• 06-05-2012
Salem
GDB Documentation
5.1 Breakpoints, Watchpoints, and Catchpoints
Quote:

A watchpoint is a special breakpoint that stops your program when the value of an
expression changes. The expression may be a value of a variable, or it could involve values
of one or more variables combined by operators, such as ‘a + b’. This is sometimes called
data breakpoints. You must use a different command to set watchpoints, but aside from that, you can manage a watchpoint
like any other breakpoint: you enable, disable, and delete both breakpoints and watchpoints
using the same commands.
Set a breakpoint on extend_primes(), then enable the watchpoint on n (for writes).
• 06-05-2012
antred
Code:

```while(base + *offset <= primes.back())     offset++;```
This looks especially suspicious. You never check if your offset iterator is valid. What if you've long moved past the end of the container the iterator refers to?

If I were you, I'd pack that function full of assert()'s to verify that none of your iterators / indices are out of bounds.

Lastly, your extend_primes() function is only getting called in one thread, right? Because seeing as your function has state in it (3 static variables), it is not safe to use in a multi-threaded environment unless you use proper thread synchronization primitives to make sure one thread doesn't muck up these state variables for another thread.

Also, avoid using postincrement on iterators and prefer preincrement (i.e ++offset instead of offset++) as that tends to be more efficient.
• 06-05-2012
User Name:
I rewrote it without the need of the addends list, thus fixing a bug at the same time as improving memory efficiency.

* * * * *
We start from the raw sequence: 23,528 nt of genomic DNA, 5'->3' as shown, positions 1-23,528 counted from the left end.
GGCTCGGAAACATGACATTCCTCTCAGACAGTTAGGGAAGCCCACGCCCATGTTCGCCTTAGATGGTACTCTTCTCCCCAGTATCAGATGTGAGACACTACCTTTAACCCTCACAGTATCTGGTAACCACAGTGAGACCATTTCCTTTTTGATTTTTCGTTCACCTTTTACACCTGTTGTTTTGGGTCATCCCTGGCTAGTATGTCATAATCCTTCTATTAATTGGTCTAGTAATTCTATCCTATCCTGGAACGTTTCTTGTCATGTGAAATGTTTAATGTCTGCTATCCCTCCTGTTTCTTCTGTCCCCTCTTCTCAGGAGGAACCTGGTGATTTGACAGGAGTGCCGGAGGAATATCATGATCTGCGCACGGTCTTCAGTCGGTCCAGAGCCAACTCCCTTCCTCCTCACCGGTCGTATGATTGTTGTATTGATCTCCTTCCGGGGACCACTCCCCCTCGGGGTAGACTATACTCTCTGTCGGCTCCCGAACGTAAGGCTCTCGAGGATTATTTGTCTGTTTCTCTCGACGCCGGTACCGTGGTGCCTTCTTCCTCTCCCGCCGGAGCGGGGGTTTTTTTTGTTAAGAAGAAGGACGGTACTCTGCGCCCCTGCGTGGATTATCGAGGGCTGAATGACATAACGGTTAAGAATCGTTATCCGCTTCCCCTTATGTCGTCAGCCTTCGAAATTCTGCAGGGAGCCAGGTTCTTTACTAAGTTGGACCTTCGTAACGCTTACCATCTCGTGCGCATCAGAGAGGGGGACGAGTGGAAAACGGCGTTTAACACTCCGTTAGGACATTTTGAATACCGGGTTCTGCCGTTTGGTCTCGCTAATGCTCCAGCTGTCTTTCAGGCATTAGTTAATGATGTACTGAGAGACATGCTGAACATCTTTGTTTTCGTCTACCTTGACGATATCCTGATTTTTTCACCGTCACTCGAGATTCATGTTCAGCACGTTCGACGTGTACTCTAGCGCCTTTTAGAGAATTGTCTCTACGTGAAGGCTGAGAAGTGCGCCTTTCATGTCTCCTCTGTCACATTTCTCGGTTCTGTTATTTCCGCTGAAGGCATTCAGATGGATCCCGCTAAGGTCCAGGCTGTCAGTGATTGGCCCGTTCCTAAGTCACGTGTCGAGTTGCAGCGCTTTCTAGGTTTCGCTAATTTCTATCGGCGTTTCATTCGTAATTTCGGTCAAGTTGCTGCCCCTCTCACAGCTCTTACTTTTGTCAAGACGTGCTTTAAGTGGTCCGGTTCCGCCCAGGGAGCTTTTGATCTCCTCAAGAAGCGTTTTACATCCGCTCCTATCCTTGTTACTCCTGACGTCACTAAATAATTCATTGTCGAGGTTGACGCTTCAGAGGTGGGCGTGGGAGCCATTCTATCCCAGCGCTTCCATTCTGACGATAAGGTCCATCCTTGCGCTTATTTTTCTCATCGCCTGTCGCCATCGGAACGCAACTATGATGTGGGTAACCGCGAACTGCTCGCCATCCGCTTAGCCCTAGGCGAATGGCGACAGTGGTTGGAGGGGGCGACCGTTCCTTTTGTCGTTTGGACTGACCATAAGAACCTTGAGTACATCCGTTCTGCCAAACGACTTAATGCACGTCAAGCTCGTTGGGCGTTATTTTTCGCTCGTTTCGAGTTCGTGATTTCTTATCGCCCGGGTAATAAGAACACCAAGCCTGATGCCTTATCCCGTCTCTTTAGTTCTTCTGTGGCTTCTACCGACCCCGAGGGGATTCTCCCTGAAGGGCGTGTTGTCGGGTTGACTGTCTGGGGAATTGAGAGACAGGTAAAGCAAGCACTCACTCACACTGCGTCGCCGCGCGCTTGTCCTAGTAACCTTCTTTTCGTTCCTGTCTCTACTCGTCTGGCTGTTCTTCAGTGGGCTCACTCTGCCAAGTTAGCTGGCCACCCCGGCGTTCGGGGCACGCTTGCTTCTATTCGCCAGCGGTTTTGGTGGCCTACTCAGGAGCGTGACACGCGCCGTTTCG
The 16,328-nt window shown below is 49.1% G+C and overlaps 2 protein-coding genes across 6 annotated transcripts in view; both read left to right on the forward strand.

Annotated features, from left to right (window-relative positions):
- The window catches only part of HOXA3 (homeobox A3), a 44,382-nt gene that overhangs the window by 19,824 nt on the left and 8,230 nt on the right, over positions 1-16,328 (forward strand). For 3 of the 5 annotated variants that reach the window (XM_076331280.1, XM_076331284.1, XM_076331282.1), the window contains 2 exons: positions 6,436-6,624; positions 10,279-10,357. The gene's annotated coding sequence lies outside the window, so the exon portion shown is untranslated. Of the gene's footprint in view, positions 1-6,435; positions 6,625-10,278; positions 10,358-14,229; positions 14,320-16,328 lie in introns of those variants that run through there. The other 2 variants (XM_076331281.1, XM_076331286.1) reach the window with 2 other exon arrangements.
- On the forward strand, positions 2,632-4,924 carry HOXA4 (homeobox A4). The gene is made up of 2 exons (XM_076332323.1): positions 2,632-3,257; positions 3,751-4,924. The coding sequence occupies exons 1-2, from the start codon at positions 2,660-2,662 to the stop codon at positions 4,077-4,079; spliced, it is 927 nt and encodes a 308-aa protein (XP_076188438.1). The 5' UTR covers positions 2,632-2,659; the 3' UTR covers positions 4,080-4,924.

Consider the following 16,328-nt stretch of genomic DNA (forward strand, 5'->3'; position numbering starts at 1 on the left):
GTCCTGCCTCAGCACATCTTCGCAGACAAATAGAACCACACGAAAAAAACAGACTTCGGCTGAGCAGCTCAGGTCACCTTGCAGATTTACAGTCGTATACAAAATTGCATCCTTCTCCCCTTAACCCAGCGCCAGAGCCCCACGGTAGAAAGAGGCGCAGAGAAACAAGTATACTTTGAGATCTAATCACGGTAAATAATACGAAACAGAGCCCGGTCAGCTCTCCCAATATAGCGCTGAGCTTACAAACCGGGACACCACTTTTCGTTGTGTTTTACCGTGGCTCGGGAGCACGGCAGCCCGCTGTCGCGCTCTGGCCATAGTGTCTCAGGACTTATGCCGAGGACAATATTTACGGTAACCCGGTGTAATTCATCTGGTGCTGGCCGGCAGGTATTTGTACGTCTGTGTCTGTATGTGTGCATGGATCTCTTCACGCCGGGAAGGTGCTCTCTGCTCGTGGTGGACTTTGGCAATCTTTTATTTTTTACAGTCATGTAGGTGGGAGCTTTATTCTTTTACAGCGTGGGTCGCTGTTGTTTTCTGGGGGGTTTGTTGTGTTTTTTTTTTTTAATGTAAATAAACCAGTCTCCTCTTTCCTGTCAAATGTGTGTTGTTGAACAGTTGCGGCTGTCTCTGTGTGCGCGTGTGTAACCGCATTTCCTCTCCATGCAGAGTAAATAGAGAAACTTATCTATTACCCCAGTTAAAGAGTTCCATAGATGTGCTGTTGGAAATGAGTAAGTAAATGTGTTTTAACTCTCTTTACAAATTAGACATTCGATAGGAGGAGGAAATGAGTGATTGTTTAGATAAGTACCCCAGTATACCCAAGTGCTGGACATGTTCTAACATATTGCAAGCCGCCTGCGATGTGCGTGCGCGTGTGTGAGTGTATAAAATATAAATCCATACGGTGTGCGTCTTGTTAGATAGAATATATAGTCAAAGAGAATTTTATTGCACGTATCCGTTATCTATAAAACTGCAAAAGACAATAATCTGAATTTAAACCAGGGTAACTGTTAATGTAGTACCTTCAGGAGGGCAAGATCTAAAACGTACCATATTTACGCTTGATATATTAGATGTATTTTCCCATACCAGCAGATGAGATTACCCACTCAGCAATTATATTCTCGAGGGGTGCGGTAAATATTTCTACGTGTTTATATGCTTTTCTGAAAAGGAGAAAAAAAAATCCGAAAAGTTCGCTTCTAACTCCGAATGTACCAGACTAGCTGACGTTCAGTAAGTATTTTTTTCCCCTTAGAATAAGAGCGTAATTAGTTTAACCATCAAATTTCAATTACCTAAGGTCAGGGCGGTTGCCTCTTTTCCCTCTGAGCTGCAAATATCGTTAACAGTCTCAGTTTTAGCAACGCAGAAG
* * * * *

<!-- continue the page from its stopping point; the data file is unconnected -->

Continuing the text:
Code:

```void extend_primes(I n) {     static unsigned int primorial_index = 0;     static I primorial = 2;     I base = primes.back() - primes.back() % primorial;     if(primes.back() != base + 1 && prime(base + 1))         primes.push_back(base + 1);     for(auto i = primorial_index + 1;primes.at(i) < primorial && primes.back() < n;i++)         if(prime(base + primes.at(i)))             primes.push_back(base + primes.at(i));     base += primorial;     while(primes.back() < n)     {         if(prime(base + 1))             primes.push_back(base + 1);         for(auto i = primorial_index + 1;primes.at(i) < primorial && primes.back() < n;i++)             if(prime(base + primes.at(i)))                 primes.push_back(base + primes.at(i));         base += primorial;         if(primes.back() > primorial * primes.at(primorial_index + 1))         {             primorial_index++;             primorial *= primes.at(primorial_index);             base = primes.back() - primes.back() % primorial;             if(primes.back() < base + 1 && prime(base + 1))                 primes.push_back(base + 1);             for(auto i = primorial_index + 1;primes.at(i) < primorial && primes.back() < n;i++)                 if(primes.back() < base + primes.at(i) && prime(base + primes.at(i)))                     primes.push_back(base + primes.at(i));             base += primorial;         }     } }```
This function generates a list of all primes less than 1000000 and the next prime in about 3.25s consistently, whereas the naive version takes approximately 14.5s consistently:
Code:

```void simple_extend_primes(I n) {     for(auto i = primes.back() + 2;primes.back() < n;i += 2)         if(prime(i))             primes.push_back(i); }```
Notice that both assume that "primes" already contains 2 and 3, at least.

antred: I'm going to add a lock. I was just getting it working before worrying about making it MT.
• 06-06-2012
Elysia
o_O
Think twice about locks. They hurt performance more than one usually thinks.
If you can, duplicate the data and let them run wild, then reduce the solution(s).